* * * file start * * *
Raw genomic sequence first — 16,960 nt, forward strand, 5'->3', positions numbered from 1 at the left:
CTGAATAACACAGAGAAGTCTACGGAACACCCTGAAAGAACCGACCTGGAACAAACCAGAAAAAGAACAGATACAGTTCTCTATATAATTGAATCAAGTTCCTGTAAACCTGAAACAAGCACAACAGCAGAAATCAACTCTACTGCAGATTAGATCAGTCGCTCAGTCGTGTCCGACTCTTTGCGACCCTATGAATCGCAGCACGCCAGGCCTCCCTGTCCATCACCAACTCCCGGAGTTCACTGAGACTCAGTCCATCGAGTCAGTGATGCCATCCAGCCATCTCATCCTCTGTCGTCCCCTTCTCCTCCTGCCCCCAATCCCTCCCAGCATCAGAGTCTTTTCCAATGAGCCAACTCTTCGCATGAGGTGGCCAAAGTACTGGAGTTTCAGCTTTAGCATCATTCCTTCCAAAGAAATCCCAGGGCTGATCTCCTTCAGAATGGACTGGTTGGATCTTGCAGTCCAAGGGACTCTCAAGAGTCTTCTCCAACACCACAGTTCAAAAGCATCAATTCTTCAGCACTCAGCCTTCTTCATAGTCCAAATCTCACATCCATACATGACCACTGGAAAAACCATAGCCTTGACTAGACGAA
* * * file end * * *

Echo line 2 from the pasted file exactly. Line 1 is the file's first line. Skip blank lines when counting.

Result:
CTGAATAACACAGAGAAGTCTACGGAACACCCTGAAAGAACCGACCTGGAACAAACCAGAAAAAGAACAGATACAGTTCTCTATATAATTGAATCAAGTTCCTGTAAACCTGAAACAAGCACAACAGCAGAAATCAACTCTACTGCAGATTAGATCAGTCGCTCAGTCGTGTCCGACTCTTTGCGACCCTATGAATCGCAGCACGCCAGGCCTCCCTGTCCATCACCAACTCCCGGAGTTCACTGAGACTCAGTCCATCGAGTCAGTGATGCCATCCAGCCATCTCATCCTCTGTCGTCCCCTTCTCCTCCTGCCCCCAATCCCTCCCAGCATCAGAGTCTTTTCCAATGAGCCAACTCTTCGCATGAGGTGGCCAAAGTACTGGAGTTTCAGCTTTAGCATCATTCCTTCCAAAGAAATCCCAGGGCTGATCTCCTTCAGAATGGACTGGTTGGATCTTGCAGTCCAAGGGACTCTCAAGAGTCTTCTCCAACACCACAGTTCAAAAGCATCAATTCTTCAGCACTCAGCCTTCTTCATAGTCCAAATCTCACATCCATACATGACCACTGGAAAAACCATAGCCTTGACTAGACGAA